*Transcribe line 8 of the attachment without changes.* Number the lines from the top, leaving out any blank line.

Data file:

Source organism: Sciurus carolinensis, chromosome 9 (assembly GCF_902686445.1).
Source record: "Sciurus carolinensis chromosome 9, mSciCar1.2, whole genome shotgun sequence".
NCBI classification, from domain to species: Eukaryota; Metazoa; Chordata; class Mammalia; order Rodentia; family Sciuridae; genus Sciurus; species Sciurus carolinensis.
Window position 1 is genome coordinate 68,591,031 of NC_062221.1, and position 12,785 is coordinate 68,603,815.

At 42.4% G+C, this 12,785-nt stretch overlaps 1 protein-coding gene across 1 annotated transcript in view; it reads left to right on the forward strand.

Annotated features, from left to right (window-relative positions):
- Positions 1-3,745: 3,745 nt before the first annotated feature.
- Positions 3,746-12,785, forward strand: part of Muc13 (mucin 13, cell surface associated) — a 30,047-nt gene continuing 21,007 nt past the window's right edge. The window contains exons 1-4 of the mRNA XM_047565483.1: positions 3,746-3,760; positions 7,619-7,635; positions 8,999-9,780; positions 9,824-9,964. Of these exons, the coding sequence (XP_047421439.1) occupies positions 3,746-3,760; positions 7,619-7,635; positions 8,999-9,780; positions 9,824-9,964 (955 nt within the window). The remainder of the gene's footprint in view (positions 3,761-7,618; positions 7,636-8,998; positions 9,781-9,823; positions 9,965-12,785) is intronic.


- Positions 3,746-12,785, forward strand: part of Muc13 (mucin 13, cell surface associated) — a 30,047-nt gene continuing 21,007 nt past the window's right edge. The window contains exons 1-4 of the mRNA XM_047565483.1: positions 3,746-3,760; positions 7,619-7,635; positions 8,999-9,780; positions 9,824-9,964. Of these exons, the coding sequence (XP_047421439.1) occupies positions 3,746-3,760; positions 7,619-7,635; positions 8,999-9,780; positions 9,824-9,964 (955 nt within the window). The remainder of the gene's footprint in view (positions 3,761-7,618; positions 7,636-8,998; positions 9,781-9,823; positions 9,965-12,785) is intronic.